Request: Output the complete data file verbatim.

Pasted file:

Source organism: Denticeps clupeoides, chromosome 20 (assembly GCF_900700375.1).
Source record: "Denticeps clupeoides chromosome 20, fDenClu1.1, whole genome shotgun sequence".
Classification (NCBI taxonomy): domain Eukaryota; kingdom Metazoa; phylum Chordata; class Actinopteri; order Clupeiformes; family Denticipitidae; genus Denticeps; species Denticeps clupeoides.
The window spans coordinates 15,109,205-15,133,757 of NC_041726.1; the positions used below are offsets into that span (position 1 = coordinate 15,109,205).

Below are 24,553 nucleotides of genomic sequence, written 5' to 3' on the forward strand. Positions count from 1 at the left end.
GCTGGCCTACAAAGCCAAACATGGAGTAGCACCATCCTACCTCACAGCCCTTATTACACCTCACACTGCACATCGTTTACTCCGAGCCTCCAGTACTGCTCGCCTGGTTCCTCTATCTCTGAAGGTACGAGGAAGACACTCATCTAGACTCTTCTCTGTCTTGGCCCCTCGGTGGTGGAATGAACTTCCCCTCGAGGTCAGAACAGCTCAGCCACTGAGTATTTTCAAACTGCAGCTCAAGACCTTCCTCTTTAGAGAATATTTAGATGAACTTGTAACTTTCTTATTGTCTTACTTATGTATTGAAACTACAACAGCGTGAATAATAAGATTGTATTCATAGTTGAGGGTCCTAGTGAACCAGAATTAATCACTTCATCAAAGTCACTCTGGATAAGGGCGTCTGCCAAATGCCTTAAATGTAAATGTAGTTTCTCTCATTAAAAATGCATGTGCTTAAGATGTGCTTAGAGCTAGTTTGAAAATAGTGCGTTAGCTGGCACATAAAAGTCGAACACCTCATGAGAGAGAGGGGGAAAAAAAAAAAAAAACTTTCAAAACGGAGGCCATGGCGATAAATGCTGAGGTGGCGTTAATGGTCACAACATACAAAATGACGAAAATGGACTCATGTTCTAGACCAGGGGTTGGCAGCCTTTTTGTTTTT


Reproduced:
Source organism: Denticeps clupeoides, chromosome 20 (assembly GCF_900700375.1).
Source record: "Denticeps clupeoides chromosome 20, fDenClu1.1, whole genome shotgun sequence".
Classification (NCBI taxonomy): domain Eukaryota; kingdom Metazoa; phylum Chordata; class Actinopteri; order Clupeiformes; family Denticipitidae; genus Denticeps; species Denticeps clupeoides.
The window spans coordinates 15,109,205-15,133,757 of NC_041726.1; the positions used below are offsets into that span (position 1 = coordinate 15,109,205).

Below are 24,553 nucleotides of genomic sequence, written 5' to 3' on the forward strand. Positions count from 1 at the left end.
GCTGGCCTACAAAGCCAAACATGGAGTAGCACCATCCTACCTCACAGCCCTTATTACACCTCACACTGCACATCGTTTACTCCGAGCCTCCAGTACTGCTCGCCTGGTTCCTCTATCTCTGAAGGTACGAGGAAGACACTCATCTAGACTCTTCTCTGTCTTGGCCCCTCGGTGGTGGAATGAACTTCCCCTCGAGGTCAGAACAGCTCAGCCACTGAGTATTTTCAAACTGCAGCTCAAGACCTTCCTCTTTAGAGAATATTTAGATGAACTTGTAACTTTCTTATTGTCTTACTTATGTATTGAAACTACAACAGCGTGAATAATAAGATTGTATTCATAGTTGAGGGTCCTAGTGAACCAGAATTAATCACTTCATCAAAGTCACTCTGGATAAGGGCGTCTGCCAAATGCCTTAAATGTAAATGTAGTTTCTCTCATTAAAAATGCATGTGCTTAAGATGTGCTTAGAGCTAGTTTGAAAATAGTGCGTTAGCTGGCACATAAAAGTCGAACACCTCATGAGAGAGAGGGGGAAAAAAAAAAAAAAACTTTCAAAACGGAGGCCATGGCGATAAATGCTGAGGTGGCGTTAATGGTCACAACATACAAAATGACGAAAATGGACTCATGTTCTAGACCAGGGGTTGGCAGCCTTTTTGTTTTT